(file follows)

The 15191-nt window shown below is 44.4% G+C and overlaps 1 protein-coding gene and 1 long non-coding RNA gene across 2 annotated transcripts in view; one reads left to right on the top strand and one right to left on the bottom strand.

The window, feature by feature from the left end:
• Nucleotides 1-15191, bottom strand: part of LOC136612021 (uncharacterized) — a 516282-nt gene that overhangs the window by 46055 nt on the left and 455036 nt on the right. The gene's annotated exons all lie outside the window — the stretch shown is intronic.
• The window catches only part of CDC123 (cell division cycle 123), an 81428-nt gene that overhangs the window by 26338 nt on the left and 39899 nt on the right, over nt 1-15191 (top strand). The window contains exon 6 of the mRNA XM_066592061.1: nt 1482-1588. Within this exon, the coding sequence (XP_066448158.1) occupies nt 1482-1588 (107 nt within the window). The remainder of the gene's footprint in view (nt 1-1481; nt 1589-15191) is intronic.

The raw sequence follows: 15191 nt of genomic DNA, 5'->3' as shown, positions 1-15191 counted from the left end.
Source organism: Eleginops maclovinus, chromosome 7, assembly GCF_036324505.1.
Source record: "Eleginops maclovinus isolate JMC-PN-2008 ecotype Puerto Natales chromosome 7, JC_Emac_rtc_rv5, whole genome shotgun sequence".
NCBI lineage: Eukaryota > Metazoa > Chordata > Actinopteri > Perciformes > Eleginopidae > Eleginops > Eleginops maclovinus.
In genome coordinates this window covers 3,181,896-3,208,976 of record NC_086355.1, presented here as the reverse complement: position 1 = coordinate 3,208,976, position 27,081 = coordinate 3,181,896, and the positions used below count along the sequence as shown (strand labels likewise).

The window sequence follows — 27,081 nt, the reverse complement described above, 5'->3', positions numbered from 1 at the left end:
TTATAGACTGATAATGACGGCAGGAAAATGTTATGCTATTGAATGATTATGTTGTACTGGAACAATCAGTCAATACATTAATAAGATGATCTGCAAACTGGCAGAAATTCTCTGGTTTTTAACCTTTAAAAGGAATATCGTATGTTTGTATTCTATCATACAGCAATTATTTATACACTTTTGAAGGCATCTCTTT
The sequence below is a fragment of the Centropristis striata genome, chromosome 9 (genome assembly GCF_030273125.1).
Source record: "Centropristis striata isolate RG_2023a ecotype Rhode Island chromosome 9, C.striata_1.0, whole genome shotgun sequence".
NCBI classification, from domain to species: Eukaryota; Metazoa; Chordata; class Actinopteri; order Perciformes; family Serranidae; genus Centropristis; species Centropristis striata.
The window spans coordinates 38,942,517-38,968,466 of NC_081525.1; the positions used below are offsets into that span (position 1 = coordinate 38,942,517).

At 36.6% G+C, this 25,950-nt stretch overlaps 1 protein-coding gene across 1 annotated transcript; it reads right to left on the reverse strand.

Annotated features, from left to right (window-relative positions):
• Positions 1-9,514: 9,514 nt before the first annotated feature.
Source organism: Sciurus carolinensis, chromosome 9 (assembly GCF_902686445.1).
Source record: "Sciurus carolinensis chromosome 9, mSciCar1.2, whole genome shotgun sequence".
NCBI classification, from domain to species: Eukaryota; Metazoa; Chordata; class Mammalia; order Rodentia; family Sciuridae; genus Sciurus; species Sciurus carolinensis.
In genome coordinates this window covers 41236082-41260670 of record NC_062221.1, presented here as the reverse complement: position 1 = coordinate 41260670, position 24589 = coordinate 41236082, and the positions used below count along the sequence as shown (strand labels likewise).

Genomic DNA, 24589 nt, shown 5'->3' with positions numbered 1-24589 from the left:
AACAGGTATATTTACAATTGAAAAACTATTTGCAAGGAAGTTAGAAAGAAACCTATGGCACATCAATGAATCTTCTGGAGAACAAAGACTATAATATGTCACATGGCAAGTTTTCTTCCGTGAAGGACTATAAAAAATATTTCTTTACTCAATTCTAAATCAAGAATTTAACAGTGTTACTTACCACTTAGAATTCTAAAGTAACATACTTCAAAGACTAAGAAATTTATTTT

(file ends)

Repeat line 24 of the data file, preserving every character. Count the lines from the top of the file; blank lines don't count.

AACAGGTATATTTACAATTGAAAAACTATTTGCAAGGAAGTTAGAAAGAAACCTATGGCACATCAATGAATCTTCTGGAGAACAAAGACTATAATATGTCACATGGCAAGTTTTCTTCCGTGAAGGACTATAAAAAATATTTCTTTACTCAATTCTAAATCAAGAATTTAACAGTGTTACTTACCACTTAGAATTCTAAAGTAACATACTTCAAAGACTAAGAAATTTATTTT